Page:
Examines the impact of Minnesota Rule 114, which requires attorneys to consider ADR in every civil case, discuss ADR with their clients and opposing counsel, and advise the court regarding their conclusions about ADR, including the selection of a process, a neutral, and the timing of the ADR process. Findings include: Rule 114 has caused tremendous growth in the use of mediation; less than 1/3 of lawyers surveyed reported an increase in settlement rates for filed cases since Rule 114; the key reason lawyers choose mediation is to save litigation expenses, but also because it saves time, decreases client expense and is less adversarial; the most important qualification for a mediator is substantive experience in the field of law related to the case.

Mediation in Bankruptcy: The Federal Judicial Center Survey of Mediation Participants. Robert Niemic, The Federal Judicial Center (1998).

“Mediation participants” throughout the United States were given a questionnaire in which they could express their views on mediation in bankruptcy cases. This survey compiles and documents the results of these questionnaires. The purpose of this survey is to collect empirical information to help the Advisory Committee on Bankruptcy Rules determine whether to consider rules changes that would govern mediation of bankruptcy matters.

National Symposium on Court-Connected Dispute Resolution Research. Susan Keilitz, ed., National Center for State Courts (1994).

The symposium was designed “to enhance the value of existing ADR research and evaluation for court policy makers and practitioners and to encourage the greater utility of future studies.” It found five interrelated themes: 1) to understand the effects of ADR, courts need to know more about the dynamics of the litigation process and attorneys’ expectations about how ADR fits into that scheme; 2) courts need more reliable findings on the benefits of ADR; 3) courts need significantly greater knowledge about the most effective methods for training, qualifying, and selecting ADR providers; 4) innovative measures of participant satisfaction should be developed; 5) courts need better access to practical guides for implementing, operating, and evaluating ADR programs. Includes an annotated bibliography.

“Satisfaction with Custody Mediation: Results from the York County Custody Mediation Program” Tricia S. Jones, Andrea Bodtker, Mediation Quarterly, 16(2):185-200 (Winter 1998).

This article gives some of the results of the York County Custody Mediation program evaluation funded by the State Justice Institute. The evaluation measured disputant and mediator satisfaction with the mediation process. Satisfaction was measured by whether agreements had been achieved, whether Protection from Abuse orders had been filed, whether caucuses were used, and whether disputants were represented by attorneys. The evaluation showed that disputants had high rates of short-term satisfaction with the mediation process and its outcomes, and mediators were less satisfied with the mediation process than the disputants.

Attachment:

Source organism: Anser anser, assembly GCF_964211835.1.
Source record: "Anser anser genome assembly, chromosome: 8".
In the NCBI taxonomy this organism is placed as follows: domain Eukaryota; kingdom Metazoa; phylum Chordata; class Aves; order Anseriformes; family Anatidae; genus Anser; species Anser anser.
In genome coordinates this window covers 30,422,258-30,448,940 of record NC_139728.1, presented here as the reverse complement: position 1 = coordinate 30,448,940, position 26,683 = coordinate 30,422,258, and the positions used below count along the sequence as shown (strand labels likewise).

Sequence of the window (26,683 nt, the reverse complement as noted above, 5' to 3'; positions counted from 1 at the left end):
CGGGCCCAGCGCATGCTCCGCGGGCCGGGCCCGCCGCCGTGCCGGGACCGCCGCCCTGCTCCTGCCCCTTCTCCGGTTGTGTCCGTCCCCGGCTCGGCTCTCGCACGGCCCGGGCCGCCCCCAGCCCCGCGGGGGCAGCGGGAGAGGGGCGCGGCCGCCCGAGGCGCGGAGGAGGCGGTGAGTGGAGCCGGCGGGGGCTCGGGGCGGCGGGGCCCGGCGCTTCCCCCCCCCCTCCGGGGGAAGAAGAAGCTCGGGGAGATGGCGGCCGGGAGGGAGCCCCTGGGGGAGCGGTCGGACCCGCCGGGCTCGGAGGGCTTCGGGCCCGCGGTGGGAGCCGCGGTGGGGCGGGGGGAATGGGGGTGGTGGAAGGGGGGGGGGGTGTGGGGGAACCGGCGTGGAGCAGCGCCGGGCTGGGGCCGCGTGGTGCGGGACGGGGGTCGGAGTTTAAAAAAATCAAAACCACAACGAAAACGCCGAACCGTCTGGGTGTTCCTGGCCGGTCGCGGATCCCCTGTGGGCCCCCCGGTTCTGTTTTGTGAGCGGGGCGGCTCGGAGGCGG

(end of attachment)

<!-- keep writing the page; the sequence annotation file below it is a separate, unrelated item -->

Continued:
ADR Cost Savings & Benefits Studies. CPR Institute for Dispute Resolution (1994).

This study is part of the CPR Model ADR Procedures and Practices series, which focuses on a discussion of litigation problems, costs of the civil litigation system, growth in ADR, broad commercial ADR surveys, specific company ADR program reports, industry sector ADR studies, comparative findings on dispute resolution processes, ADR process analysis, and settlement rates.

Alternatives to Litigation: Do They Have a Place in the Federal District Courts? Donna Stienstra and Thomas E. Willging, Federal Judicial Center (1995).

This paper examines the following questions, “is there a proper place in the federal courts for alternative methods of dispute resolution? Is it appropriate to compel litigants to participate in such procedures as arbitration and mediation? What is the proper role of courts in resolving disputes? And what is their proper role in society?” It focuses on examining the place of court-based, mandatory, non-binding ADR. It also discusses whether ADR procedures ‘enhance or undermine that role and whether these alternatives provide any benefits to individual parties, to courts, or to society.’ And also the ‘questions about the role of the courts and ADR’s value and effects through a series of arguments in support of and in opposition to court-based ADR programs.’

“How Will Lawyering and Mediation Practices Transform Each Other?” John Lande, Florida State University Law Review 24:839-901 (1997).

This article describes the ‘liti-mediation culture,’ one in which both mediation and litigation exists, and discusses the ways in which lawyering and mediation practices shape each other within this culture.